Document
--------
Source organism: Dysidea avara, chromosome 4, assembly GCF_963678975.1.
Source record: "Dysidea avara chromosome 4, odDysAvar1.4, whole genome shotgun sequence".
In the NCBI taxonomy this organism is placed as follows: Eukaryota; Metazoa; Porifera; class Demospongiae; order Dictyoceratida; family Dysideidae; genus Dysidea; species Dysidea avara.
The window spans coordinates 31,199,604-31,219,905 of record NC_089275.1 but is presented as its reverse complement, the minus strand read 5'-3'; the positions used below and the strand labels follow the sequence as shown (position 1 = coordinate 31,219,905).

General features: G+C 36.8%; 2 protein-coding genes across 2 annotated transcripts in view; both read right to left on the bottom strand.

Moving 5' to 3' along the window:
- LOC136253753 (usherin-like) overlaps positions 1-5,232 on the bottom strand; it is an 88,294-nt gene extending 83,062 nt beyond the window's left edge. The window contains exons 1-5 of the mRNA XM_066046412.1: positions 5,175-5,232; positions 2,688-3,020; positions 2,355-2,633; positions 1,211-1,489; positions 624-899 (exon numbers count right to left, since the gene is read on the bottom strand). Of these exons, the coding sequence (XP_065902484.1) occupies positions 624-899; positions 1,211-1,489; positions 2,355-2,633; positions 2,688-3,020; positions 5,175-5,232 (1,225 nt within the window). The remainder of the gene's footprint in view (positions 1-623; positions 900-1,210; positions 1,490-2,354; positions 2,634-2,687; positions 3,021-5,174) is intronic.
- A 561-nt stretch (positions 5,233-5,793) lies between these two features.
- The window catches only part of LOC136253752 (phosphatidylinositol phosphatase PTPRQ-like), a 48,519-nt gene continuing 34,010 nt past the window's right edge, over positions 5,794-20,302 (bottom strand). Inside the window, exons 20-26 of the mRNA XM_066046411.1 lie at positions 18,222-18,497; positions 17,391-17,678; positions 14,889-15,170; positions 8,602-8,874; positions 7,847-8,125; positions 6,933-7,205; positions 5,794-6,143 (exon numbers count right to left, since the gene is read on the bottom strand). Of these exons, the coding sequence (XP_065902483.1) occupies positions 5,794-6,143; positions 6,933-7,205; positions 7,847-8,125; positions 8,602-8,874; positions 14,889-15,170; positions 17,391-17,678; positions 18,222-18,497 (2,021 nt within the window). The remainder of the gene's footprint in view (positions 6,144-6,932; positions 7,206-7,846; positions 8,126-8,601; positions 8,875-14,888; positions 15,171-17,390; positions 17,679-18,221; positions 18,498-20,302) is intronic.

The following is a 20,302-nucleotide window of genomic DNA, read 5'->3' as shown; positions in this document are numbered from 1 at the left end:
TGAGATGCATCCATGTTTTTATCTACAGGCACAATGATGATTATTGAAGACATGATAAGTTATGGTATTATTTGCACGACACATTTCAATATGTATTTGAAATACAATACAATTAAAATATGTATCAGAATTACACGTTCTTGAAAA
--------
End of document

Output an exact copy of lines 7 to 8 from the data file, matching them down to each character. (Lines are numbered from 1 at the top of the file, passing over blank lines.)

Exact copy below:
- LOC136253753 (usherin-like) overlaps positions 1-5,232 on the bottom strand; it is an 88,294-nt gene extending 83,062 nt beyond the window's left edge. The window contains exons 1-5 of the mRNA XM_066046412.1: positions 5,175-5,232; positions 2,688-3,020; positions 2,355-2,633; positions 1,211-1,489; positions 624-899 (exon numbers count right to left, since the gene is read on the bottom strand). Of these exons, the coding sequence (XP_065902484.1) occupies positions 624-899; positions 1,211-1,489; positions 2,355-2,633; positions 2,688-3,020; positions 5,175-5,232 (1,225 nt within the window). The remainder of the gene's footprint in view (positions 1-623; positions 900-1,210; positions 1,490-2,354; positions 2,634-2,687; positions 3,021-5,174) is intronic.
- A 561-nt stretch (positions 5,233-5,793) lies between these two features.